A Penrith Panthers legend is behind a new app that allows parents to provide guilt-free screen time for their children.
The World Wise app combines meaningful education with engaging gameplay to strike a balance in a technology-filled world.
Created by Greg Alexander and his wife Tanya, along with friends and business partners, Julie and Steve Samus, the app was born out of a need for busy families.
“With four kids each, Julie and Tanya noticed how much downtime the kids had while waiting for siblings to finish school or training. It wasn’t always practical or easy to do homework if they were sitting in the car,” Mr Alexander said.
“They saw a genuine gap in the market for something that would both entertain and educate, so they decided to develop something.”
With more than 15,000 questions aligned to the NSW education curriculum, play can be tailored to students from Kindergarten to Year 9.
“It has multiple-choice questions for different academic levels, covering a variety of subject areas including Math, English, Science, Geography, History and General Knowledge,” he said.
“The gaming part can be single or dual player. After players answer questions, they compete in a race car, travelling to landmarks around the world as they progress.
“At checkpoints, they collect tokens to upgrade their cars.”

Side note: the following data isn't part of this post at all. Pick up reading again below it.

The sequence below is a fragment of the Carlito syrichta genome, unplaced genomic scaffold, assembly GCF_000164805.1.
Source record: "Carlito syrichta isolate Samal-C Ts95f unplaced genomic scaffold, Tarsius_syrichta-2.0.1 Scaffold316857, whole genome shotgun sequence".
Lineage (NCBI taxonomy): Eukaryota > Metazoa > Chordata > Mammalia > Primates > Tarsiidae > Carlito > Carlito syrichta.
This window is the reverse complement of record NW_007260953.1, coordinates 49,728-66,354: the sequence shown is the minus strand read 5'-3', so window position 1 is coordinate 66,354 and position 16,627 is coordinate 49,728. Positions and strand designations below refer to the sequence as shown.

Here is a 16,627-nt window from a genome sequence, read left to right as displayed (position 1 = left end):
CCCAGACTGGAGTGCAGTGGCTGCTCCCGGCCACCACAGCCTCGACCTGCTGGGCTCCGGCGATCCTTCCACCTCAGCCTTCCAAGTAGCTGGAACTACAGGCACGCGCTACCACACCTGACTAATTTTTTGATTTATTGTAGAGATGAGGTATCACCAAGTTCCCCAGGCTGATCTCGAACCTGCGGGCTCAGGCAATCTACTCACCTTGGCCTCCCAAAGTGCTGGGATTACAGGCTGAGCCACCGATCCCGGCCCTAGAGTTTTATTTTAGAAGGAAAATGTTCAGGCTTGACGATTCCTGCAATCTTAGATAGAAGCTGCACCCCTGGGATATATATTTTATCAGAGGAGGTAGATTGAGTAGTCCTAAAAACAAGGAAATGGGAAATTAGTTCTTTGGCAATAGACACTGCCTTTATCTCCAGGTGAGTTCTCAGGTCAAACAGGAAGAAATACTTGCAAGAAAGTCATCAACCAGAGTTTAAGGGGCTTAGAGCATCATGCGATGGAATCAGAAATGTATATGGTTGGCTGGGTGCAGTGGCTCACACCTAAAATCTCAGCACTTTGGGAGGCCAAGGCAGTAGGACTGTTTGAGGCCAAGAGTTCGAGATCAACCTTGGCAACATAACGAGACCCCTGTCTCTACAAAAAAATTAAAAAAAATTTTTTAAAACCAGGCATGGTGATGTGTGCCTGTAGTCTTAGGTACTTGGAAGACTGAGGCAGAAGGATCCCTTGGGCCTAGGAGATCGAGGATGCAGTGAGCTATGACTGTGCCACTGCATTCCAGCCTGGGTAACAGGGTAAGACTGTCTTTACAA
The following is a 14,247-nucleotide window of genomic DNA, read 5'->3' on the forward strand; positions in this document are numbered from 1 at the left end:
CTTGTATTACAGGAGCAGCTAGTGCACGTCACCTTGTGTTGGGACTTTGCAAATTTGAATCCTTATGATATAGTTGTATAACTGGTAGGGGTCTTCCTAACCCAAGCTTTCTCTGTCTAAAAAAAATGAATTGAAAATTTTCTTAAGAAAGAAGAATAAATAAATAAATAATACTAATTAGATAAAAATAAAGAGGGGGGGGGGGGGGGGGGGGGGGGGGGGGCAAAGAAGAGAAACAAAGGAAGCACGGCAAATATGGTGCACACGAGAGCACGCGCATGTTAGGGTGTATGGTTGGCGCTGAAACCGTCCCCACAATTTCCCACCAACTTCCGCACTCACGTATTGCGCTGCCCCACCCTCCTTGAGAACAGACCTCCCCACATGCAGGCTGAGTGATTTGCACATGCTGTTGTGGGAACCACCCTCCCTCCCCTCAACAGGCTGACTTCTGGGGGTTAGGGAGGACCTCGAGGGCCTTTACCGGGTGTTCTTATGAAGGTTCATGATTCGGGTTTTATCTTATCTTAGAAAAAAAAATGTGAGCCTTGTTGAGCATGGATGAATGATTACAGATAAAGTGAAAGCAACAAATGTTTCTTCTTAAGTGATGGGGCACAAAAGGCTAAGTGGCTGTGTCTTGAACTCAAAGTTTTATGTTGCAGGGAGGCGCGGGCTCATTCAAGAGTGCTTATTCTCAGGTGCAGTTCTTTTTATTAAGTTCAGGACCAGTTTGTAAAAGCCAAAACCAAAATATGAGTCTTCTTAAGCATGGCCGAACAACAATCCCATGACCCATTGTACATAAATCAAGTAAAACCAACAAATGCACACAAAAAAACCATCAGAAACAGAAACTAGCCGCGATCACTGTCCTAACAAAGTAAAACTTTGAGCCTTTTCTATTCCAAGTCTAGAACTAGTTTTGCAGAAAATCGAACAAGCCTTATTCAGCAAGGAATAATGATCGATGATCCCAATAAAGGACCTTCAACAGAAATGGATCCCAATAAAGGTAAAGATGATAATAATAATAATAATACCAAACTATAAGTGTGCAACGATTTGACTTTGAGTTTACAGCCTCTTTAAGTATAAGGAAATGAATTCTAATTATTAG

Mr Alexander said the app, which costs $14.99, is suitable for iPhones, iPads and Android devices.
“It’s a one-off payment – we consciously made it all-inclusive so there’s no risk of parents getting bill shock,” he said.
“A great feature is that it’s a progressive learning app so, depending on their answers, players will be either upgraded to the next level or retained at their current level. It really caters to each individual child’s abilities.”
With parents tackling the challenges presented by remote learning and children in lockdown, the World Wise app provides an opportunity for device play while still being beneficial.
“Being in lockdown, and with the amount of time kids are on screens, it’s a good option for parents,” he said.
“It’s guilt-free screen time because kids can be learning but still having fun.”
A graduate of Western Sydney University, Emily covers general news and politics for the Weekender.